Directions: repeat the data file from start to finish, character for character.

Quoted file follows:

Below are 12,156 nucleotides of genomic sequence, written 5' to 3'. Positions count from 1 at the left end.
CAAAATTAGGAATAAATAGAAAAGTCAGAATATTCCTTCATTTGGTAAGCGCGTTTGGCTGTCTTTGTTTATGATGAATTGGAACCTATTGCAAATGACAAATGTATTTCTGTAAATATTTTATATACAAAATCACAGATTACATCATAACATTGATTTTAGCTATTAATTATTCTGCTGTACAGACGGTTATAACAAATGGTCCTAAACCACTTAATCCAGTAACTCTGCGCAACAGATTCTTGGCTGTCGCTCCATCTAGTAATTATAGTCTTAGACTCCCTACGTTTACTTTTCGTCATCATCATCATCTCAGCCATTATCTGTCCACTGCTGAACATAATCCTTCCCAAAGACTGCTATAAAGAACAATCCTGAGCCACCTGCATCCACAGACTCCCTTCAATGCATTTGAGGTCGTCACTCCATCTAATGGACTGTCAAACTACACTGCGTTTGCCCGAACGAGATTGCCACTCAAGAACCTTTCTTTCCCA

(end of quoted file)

Below are 12,156 nucleotides of genomic sequence, written 5' to 3'. Positions count from 1 at the left end.
CAAAATTAGGAATAAATAGAAAAGTCAGAATATTCCTTCATTTGGTAAGCGCGTTTGGCTGTCTTTGTTTATGATGAATTGGAACCTATTGCAAATGACAAATGTATTTCTGTAAATATTTTATATACAAAATCACAGATTACATCATAACATTGATTTTAGCTATTAATTATTCTGCTGTACAGACGGTTATAACAAATGGTCCTAAACCACTTAATCCAGTAACTCTGCGCAACAGATTCTTGGCTGTCGCTCCATCTAGTAATTATAGTCTTAGACTCCCTACGTTTACTTTTCGTCATCATCATCATCTCAGCCATTATCTGTCCACTGCTGAACATAATCCTTCCCAAAGACTGCTATAAAGAACAATCCTGAGCCACCTGCATCCACAGACTCCCTTCAATGCATTTGAGGTCGTCACTCCATCTAATGGACTGTCAAACTACACTGCGTTTGCCCGAACGAGATTGCCACTCAAGAACCTTTCTTTCCCA